Monday, December 11, 2023

Christmas Lights

'Tis the season, finally. I know I'm a week late for a traditional Advent sort of feel, but I'm this late on everything this Christmas season. So. 

If you've been visiting this space for even the past couple of weeks, you know that I've been thinking a lot about Christian community and about our one anothering, about how we are called to love one another and what that's supposed to mean and what that's supposed to look like. 

The New Testament gives us quite a few images for the church, and we've talked about some of those. The church, we know, is the "body of Christ" - made up of all of its many parts, each with its own function and dignity, woven together and interdependent. When one part of the body aches, the rest of the body feels it. 

We saw recently, too, that the body isn't the most common image of the church in the New Testament. That distinction belongs to the image of the family - the family of God. Brothers, sisters, mothers, fathers, aunts, uncles. Crazy cousins, all of us. We are bound together by blood, and blood is a bond that we can't break, no matter how far we travel or how hard we run. It is in our DNA, and that DNA is eternal. We are sons and daughters of God, and that makes us family to one another. 

As I've been trying to get into the Christmas season this year, to have some time to settle and slow down and embrace all that it is to know that the Lord Himself is coming to a manger, another image has struck me. Paul didn't write it; he couldn't have fathomed it in his day and time. But I think he would wholeheartedly approve of what I'm about to set forth. 

The church - the body of Christ, the family of God, the covenant community - is like a strand of Christmas lights. 

Together, we wrap the world in light and become a beacon for joy in a dark world. We dance with color and dazzle with sparkle and signal something very special that is happening, something sacred.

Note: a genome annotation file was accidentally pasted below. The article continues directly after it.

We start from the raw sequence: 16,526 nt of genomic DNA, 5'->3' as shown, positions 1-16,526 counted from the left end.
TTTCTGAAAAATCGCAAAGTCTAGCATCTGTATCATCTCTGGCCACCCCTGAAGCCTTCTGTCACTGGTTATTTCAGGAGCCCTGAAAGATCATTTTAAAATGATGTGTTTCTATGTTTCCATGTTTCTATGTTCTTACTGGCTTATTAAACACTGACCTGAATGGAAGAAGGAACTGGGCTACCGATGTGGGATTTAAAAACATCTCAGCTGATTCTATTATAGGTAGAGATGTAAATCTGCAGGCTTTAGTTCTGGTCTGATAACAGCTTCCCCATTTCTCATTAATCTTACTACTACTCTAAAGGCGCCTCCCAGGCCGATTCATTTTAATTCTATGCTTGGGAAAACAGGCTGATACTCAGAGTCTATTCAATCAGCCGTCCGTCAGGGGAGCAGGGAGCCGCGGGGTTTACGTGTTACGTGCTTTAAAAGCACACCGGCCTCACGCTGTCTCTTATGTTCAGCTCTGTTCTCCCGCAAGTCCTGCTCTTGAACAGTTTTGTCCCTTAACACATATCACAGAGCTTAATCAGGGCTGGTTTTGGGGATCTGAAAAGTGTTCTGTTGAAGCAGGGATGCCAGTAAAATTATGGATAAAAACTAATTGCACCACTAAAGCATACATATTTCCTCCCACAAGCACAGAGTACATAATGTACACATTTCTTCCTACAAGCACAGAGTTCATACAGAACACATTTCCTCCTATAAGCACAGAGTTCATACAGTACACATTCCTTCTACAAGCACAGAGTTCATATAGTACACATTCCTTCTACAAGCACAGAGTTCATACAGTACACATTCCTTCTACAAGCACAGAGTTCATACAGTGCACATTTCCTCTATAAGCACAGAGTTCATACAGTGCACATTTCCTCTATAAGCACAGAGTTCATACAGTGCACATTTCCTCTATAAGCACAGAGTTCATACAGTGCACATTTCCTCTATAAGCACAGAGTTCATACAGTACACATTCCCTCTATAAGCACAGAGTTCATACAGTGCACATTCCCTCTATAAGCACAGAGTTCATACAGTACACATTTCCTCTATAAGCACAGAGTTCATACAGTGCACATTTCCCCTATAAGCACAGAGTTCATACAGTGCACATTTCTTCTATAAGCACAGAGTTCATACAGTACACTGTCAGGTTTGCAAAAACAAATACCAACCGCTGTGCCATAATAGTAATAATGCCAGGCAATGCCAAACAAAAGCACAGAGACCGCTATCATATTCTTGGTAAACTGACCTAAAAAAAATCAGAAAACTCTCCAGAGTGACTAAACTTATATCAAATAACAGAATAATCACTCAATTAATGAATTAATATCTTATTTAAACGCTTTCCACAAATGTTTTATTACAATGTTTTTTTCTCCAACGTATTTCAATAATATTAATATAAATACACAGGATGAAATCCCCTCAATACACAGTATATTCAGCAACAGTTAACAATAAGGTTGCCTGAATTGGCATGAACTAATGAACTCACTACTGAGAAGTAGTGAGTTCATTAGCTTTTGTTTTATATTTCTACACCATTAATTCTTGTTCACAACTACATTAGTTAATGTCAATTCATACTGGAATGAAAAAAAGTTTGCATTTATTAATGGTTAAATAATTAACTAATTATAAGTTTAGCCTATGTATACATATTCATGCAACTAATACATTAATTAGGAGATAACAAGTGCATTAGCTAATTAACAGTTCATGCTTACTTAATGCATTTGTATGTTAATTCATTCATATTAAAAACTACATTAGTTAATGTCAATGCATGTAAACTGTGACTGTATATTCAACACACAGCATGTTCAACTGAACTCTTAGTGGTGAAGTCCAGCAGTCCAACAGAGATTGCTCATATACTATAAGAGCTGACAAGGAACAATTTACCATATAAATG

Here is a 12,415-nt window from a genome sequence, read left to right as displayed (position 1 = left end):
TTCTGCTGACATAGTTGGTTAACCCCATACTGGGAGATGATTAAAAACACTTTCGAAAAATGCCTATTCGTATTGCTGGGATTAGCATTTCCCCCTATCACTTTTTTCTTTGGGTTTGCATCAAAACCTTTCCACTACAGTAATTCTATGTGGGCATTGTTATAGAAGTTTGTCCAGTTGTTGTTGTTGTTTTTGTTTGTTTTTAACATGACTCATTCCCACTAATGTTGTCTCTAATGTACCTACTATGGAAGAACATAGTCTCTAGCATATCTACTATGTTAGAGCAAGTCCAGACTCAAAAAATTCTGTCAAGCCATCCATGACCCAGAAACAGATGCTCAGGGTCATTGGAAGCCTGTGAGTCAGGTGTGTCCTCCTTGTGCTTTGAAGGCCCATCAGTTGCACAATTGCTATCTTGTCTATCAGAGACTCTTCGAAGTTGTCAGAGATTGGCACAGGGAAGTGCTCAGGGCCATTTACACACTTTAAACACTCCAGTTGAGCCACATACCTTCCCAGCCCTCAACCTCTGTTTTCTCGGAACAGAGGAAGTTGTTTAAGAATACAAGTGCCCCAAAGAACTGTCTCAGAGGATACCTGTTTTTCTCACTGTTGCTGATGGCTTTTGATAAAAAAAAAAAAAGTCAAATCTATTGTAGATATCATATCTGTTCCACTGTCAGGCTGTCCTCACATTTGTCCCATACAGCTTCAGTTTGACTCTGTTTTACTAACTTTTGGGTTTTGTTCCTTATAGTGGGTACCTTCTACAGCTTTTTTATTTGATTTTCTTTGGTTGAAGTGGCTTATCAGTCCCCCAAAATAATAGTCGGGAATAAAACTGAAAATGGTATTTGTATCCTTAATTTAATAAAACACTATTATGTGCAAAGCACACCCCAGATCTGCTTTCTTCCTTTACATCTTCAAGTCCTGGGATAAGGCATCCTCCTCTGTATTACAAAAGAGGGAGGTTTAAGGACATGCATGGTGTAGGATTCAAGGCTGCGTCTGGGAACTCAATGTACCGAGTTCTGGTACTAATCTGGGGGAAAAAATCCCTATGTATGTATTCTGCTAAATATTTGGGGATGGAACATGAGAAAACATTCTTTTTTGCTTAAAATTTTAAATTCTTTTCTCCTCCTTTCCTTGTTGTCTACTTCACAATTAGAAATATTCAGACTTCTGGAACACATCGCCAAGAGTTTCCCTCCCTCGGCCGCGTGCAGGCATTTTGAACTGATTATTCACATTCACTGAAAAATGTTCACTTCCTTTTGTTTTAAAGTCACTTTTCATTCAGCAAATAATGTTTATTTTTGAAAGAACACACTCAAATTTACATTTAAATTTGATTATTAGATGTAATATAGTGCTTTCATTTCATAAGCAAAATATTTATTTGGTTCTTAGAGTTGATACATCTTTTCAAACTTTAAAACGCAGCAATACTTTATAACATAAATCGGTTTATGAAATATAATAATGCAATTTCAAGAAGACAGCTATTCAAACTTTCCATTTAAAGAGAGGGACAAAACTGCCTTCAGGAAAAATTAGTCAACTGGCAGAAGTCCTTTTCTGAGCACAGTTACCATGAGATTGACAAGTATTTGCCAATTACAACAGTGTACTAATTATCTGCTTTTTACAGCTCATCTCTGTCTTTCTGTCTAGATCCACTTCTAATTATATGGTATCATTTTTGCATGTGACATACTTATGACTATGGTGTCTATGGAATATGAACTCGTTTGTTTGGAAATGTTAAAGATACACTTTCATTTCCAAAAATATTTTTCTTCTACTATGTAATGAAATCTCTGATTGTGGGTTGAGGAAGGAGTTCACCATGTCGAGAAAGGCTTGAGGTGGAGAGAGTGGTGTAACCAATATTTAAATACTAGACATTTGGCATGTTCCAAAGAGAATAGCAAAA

But when one bulb goes out, so does the whole string. When our weakest brother falls, we collectively lose our light.

Sadly, too many of us do not understand this. Too many of us think that when we're sent to the "least of these," that means the beggars and the poor outside of our walls, and we spend the bulk of our ministry reaching out, rather than reaching across. 

It is the sad truth that we could reach out from where we are right now and touch someone in our sanctuary right next to us who needs our ministry, who needs our love, who needs us to be Jesus to them, and most of us aren't doing it. Our churches are full of those who are being neglected by the very family they worked so hard to find, that they try so hard to be part of. It's why they are leaving our churches. 

At least, they think, if I'm outside the church, I have a reasonable chance that the church might love me. 

After all, if you're taking your teens out to rake leaves in a local neighborhood, but not raking leaves for your own elderly members, what are your elderly members to think? If you're cooking a meal for the hungry in your community, but not delivering groceries to a single mother who has fallen on hard times, how is a young woman to think she's most likely to get fed by the church? Not by being inside of it. She knows she has to be outside of it. 

So we let our brothers and sisters suffer. We let them struggle. We let them hurt. We let them feel the sting of loneliness, a loneliness that is made all the worse by knowing they are surrounded by others. And then we try to reach out the world and convince them how great Jesus is. 

How can He be great if those inside the church are suffering and the church isn't doing everything they can to alleviate that? When the world looks at us and sees how the broken are treated among us, we either have light or we don't. And if we're letting the broken among us stay broken, abandoned, forgotten - even one of them - then our whole light has gone out. 

Yes, the church is like a string of Christmas lights. A beacon of joy, a signal of hope, a light in the darkness. But only when we are one. 

Let but one light go out among us - let us let but one light go out among us - and we all go dim.  

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